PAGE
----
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Public Health Public Health

Proceedings from the CIHLMU occupational safety and health symposium 2019 "Protecting workers' health: global challenges and opportunities in work-related respiratory diseases".

In BMC proceedings

The international CIHLMU Occupational Safety and Health Symposium 2019 was held on 16th March, 2019 at the Ludwig-Maximilians-Universität Munich, Germany. About 60 participants from around the world representing occupational health and safety professionals, students, instructors from several institutions in Germany and abroad, attended the symposium.The main objective of the symposium was to create awareness on global challenges and opportunities in work-related respiratory diseases. One keynote lecture and six presentations were made. While the keynote lecture addressed issues on occupational diseases in the twenty-first century, the six presentations were centered on: Prevention and control of work-related respiratory diseases, considerations; Occupational health and safety in Mining: Respiratory diseases; The prevention of TB among health workers is our collective responsibility; Compensation and prevention of occupational diseases and discussion on how artificial intelligence can support them: Overview of international approaches; Work-related Asthma: Evidence from high-income countries; and The role of imaging in the diagnosis of work- related respiratory diseases. A panel discussion was conducted following the presentations on the importance and challenges of data acquisition which is needed to have a realistic picture of the occupational safety and health status of workers at different levels. The current summary is an attempt to share the proceedings of the symposium.

Gidi Netsanet Workneh, Suraya Anna, Mutayoba Beatrice, Espinoza Bernarda, Meggi Bindiya, Sabi Issa, Noller Jessica Michelle Guggenbuehl, Schmieding Kristina, Tukhanova Nur, Manhart Martina, Heiber Arlett


Occupational diseases, Occupational safety, Protecting workers, Work-related respiratory diseases

Public Health Public Health

A plea to merge clinical and public health practices: reasons and consequences.

In BMC health services research

BACKGROUND : Revisiting professionalism, both as a medical ideal and educational topic, this paper asks whether, in the rise of artificial intelligence, healthcare commoditisation and environmental challenges, a rationale exists for merging clinical and public health practices. To optimize doctors' impact on community health, clinicians should introduce public health thinking and action into clinical practice, above and beyond controlling nosocomial infections and iatrogenesis. However, in the interest of effectiveness they should do everything possible to personalise care delivery. To solve this paradox, we explore why it is necessary for the boundaries between medicine and public health to be blurred.

MAIN BODY : Proceeding sequentially, we derive standards for medical professionalism from care quality criteria, neo-Hippocratic ethics, public health concepts, and policy outcomes. Thereby, we formulate benchmarks for health care management and apply them to policy evaluation. During this process we justify the social, professional - and by implication, non-commercial, non-industrial - mission of healthcare financing and policies. The complexity of ethical, person-centred, biopsychosocial practice requires a human interface between suffering, health risks and their therapeutic solution - and thus legitimises the medical profession's existence. Consequently, the universal human right to healthcare is a right to access professionally delivered care. Its enforcement requires significant updating of the existing medical culture, and not just in respect of the man/machine interface. This will allow physicians to focus on what artificial intelligence cannot do, or not do well. These duties should become the touchstone of their practice, knowledge and ethics. Artificial intelligence must support medical professionalism, not determine it. Because physicians need sufficient autonomy to exercise professional judgement, medical ethics will conflict with attempts to introduce clinical standardisation as a managerial paradigm, which is what happens when industrial-style management is applied to healthcare.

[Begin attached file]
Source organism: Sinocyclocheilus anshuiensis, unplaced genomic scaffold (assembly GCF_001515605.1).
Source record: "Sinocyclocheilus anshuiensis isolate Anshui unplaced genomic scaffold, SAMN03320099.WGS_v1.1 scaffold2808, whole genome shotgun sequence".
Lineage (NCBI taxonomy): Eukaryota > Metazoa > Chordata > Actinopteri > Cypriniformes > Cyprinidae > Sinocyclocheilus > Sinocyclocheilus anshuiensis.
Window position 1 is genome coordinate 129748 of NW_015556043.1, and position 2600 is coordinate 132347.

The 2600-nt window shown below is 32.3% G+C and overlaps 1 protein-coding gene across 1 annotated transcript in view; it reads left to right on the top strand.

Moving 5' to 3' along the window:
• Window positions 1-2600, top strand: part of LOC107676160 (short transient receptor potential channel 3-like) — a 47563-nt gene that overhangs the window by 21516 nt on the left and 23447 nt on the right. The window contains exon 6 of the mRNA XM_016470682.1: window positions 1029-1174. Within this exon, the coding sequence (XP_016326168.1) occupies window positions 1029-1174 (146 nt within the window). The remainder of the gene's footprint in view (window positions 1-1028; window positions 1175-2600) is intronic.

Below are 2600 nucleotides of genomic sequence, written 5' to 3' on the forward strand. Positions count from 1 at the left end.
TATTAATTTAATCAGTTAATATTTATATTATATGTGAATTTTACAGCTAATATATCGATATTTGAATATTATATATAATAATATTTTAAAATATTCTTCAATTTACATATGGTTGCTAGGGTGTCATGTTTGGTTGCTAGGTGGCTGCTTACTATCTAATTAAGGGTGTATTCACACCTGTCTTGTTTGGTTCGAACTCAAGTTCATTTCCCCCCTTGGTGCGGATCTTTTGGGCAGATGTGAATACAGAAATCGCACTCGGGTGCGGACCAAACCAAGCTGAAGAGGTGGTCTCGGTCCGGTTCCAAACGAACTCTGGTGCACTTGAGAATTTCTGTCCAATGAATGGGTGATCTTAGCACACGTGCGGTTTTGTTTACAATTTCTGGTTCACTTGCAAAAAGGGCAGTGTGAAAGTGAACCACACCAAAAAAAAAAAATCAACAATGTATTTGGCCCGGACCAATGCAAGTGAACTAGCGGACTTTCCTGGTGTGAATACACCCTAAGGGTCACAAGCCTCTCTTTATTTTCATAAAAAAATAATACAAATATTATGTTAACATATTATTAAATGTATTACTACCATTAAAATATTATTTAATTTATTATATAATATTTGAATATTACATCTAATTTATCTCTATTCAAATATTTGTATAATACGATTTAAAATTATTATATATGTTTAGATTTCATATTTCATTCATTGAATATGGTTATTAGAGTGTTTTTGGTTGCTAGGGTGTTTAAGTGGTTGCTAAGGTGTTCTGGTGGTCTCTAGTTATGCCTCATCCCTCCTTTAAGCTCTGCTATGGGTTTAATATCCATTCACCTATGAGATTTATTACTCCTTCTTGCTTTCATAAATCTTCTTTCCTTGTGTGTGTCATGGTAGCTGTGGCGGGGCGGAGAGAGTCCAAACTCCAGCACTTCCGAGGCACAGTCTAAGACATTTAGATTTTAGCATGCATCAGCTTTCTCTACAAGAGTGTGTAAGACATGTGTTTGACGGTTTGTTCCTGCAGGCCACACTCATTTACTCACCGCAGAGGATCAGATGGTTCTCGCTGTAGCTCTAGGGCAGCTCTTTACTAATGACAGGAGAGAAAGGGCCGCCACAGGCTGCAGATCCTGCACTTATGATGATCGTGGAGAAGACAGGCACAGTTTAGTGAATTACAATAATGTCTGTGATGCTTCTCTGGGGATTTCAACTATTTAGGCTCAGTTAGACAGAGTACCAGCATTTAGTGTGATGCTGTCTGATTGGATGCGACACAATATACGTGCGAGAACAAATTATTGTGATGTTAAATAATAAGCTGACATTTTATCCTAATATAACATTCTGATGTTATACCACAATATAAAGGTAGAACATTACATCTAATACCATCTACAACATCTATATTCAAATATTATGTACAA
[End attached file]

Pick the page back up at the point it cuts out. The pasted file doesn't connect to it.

CONCLUSION : Public healthcare financing and policy ought to support medical professionalism, alongside integrated clinical and public health practice, and its management. Publicly-financed health management should actively promote ethics in publicly- oriented services. Commercialised healthcare is antithetical to ethical medical, and to clinical / public health practice integration. To lobby governments effectively, physicians need to appreciate the political economy of care.

Unger Jean-Pierre, Morales Ingrid, De Paepe Pierre, Roland Michel


Health management, Health policy, Medical education, Medical professionalism, Public health

oncology Oncology

Correction to: Molecular signature comprising 11 platelet-genes enables accurate blood-based diagnosis of NSCLC.

In BMC genomics ; h5-index 78.0